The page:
From clothes for Fiorucci to spectacular architectural structures with IF_DO, Lakwena Maciver’s artworks are all around us
Photography courtesy of MINI and Lakwena
Words by Riya Patel
‘It’s like an alien mothership has landed,’ says Lakwena Maciver. ‘But in a really good way.’
The British artist describes her largest three- dimensional work to date: a spectacular structure to cloak the electrical substation of a housing development in Brent Cross, outer London. Here We Come, Here We Rise – a collaboration with architecture practice IF_DO – also reads like a funfair rollercoaster: the lightweight framework of brightly coloured slats swoops higher at one end and is emblazoned with bold lettering that spells out the artwork’s name.
Designed to be seen ‘at multiple speeds, levels and directions’ the permanent public artwork is an attention-grabbing totem for the emergent neighbourhood, much like the playground of forms that make up Stratford’s Olympic Park. The design is inspired by rotating advertising billboards, now commonly replaced by digital screens. Each fin of the structure is a lenticular, so the whole reveals itself differently depending on the angle from which it is viewed.
Maciver (who often goes by just her first name) has built a reputation for using vibrant colours and bold patterns to communicate uplifting messages. At the large scale these include blocky mosaics that transform ordinary pavements and giant murals that march across building surfaces. Mostly interventions in dense urban landscapes, these artworks are a moment of relief from grey city backdrops and the dreariness of the everyday.
Photography by Jason Hawkes featuring ‘Here we come, here we rise’, Brent Cross Town substation artwork
‘I often talk about my work in terms of an interruption to the difficulties and the pain of life,’ she says. ‘I hope it lifts people up and inspires them.’ She also works at the more personal scale. In polite gallery spaces her panels of painted plywood and sequin-embroidered cotton shout like protest banners or street graphics.
Collaborations with the likes of MINI, Italian brand Fiorucci in 2021, and most recently high- street chain Uniqlo, show the same sensibility transferred to fashion, a natural fit with the artist’s flair for mixing colour, typography and pop cultural motifs.
In an era when digital art-making is on the rise, and artificial intelligence capable of creating eerie dreamscapes that play with our sense of reality, Maciver’s art is gloriously lo-fi. The impactful aesthetic of the early internet comes to mind, with its basic fonts, rough gradients, drop shadows and rainbow-coloured fills. She reminds us that tactility and physical presence are still important ways for art to be experienced.
The prominence of words in her work comes from having studied graphic design at London’s College of Communications. ‘It always starts with the words,’ she says. ‘They are the soul of the thing. The colour and pattern is just a vehicle for them.’ Phrases might come from song lyrics, personal thoughts or snatches of everyday conversation, and are carefully chosen for their ability to connect with a wide audience.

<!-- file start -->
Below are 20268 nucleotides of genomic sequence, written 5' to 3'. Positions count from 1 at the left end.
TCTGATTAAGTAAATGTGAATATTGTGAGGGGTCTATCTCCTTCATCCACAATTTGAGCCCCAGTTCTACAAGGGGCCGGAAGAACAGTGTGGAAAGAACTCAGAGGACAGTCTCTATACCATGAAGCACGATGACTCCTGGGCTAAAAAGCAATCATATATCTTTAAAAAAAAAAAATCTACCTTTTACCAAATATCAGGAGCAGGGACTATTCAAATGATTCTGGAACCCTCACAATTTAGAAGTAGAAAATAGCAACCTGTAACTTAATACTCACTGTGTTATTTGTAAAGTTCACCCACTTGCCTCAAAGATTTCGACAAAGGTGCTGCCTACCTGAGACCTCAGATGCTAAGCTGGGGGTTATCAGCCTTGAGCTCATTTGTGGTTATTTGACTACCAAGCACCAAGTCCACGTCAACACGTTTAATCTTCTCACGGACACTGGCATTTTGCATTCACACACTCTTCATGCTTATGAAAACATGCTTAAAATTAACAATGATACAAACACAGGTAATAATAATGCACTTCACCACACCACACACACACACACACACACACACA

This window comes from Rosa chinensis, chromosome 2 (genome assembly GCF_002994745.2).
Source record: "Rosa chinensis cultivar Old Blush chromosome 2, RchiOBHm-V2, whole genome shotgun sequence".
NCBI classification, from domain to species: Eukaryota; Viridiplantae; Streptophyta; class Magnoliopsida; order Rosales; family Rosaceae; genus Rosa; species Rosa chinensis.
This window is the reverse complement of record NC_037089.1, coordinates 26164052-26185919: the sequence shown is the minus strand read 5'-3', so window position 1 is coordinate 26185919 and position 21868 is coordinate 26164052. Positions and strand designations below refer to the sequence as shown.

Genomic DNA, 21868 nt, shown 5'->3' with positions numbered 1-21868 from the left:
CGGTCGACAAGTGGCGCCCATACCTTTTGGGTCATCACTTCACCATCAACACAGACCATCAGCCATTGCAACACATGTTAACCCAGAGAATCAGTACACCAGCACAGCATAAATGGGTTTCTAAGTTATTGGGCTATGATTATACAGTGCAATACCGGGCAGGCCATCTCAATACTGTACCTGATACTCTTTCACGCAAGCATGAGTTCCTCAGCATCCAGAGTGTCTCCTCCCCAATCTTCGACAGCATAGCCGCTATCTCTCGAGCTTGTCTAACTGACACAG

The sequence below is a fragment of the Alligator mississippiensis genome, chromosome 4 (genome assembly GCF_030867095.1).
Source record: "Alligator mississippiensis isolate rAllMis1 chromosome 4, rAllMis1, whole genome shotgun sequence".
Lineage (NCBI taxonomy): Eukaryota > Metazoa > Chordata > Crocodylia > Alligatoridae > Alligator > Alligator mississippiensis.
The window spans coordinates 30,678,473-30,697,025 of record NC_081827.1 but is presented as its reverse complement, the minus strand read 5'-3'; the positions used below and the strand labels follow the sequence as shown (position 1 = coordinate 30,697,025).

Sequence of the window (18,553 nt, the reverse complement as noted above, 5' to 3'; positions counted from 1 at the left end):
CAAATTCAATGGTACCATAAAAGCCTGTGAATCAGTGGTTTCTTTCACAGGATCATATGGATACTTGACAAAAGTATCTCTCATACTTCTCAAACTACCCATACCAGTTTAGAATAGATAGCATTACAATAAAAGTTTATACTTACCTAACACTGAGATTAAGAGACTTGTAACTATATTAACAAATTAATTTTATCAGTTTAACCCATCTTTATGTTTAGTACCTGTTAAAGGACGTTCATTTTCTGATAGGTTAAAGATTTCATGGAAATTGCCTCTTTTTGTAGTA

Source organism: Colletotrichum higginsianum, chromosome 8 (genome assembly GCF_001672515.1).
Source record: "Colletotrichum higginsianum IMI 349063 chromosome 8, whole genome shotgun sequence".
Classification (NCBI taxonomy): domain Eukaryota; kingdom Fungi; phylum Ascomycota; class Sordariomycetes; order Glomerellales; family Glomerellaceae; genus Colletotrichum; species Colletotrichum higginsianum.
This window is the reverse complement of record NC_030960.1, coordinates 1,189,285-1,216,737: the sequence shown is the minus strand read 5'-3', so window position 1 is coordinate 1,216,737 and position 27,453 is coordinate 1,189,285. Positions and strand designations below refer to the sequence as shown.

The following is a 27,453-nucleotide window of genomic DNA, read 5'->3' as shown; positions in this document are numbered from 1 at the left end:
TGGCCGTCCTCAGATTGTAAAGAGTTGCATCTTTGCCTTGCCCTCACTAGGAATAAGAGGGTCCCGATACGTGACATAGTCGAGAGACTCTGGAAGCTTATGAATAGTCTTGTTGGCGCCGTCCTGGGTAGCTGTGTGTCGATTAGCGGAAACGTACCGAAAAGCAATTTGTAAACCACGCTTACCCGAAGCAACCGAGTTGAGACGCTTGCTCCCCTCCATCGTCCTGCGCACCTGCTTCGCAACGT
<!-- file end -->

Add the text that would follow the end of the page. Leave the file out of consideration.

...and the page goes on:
Photography by Dan Wilton and courtesy of MINI and Lakwena
Accessibility is a key theme in her work. Maciver was inspired by the college’s printing presses, revolutionary in their time for spreading ideas quickly to a wide audience. ‘Graphic design is more intentional than fine art in terms of image-making,’ she says. ‘You have to think about: What does this image say? How does it impact people? The power of images and the ability to disseminate ideas is what appeals to me.’
Connecting with people in times of difficulty is crucial to the emotional impact of the work. This is finding resonance with audiences in an uncertain economic climate and cost of living crisis. ‘My work is definitely political, even though it might not be super explicit,’ she says. ‘There is a line to tread between saying what I want to say and sticking within the parameters that enable me to make the work.’
For public artworks like the substation structure, her choice of words is subject to an approval process often requiring several revisions. In the late 2022 exhibition A green and pleasant land (HA-HA) at Yorkshire Sculpture Park, she had the freedom to use language more directly. The show reflects on the park’s setting in the 200ha of the Bretton Hall estate, and an 18th-century land act that saw much of English countryside transferred from public to private ownership.
Works in the show such as Do Better and Re‐Educate the World hint at the parallels with today, a time when private interests still control public space and freedom of speech. In The Weston Gallery, a calm building of timber, glass and pigmented concrete added to the park by Feilden Fowles in 2019, Maciver’s jarring compositions in blocks of fluorescent colour and giant lettering are a stark contrast.
Photography by Jonty Wilde and courtesy of Lakwena
Cover Your Mouth is a crumpled banner of ripstop fabric that hangs dramatically in the space from thick rope which also pools at the viewer’s feet. ‘This is the show that I’ve provoked the audience the most with,’ she says. ‘But I’m also aware I don’t want to alienate them. I don’t want to make something that completely switches people off.’
The looping, towering substation artwork is now part of London’s fabric, and a sight that hundreds will encounter each day. While this first collaboration in the architectural realm will inevitably lead to further public commissions, she appreciates being able to go between the gallery and the city as a canvas.
‘Institutions carry a weight and being able to make work in that space is incredible,’ she says. ‘I also want to keep making work in public spaces because it’s more democratic. I want to keep doing all of it, to be honest! But you never really know what’s going to happen with art.’
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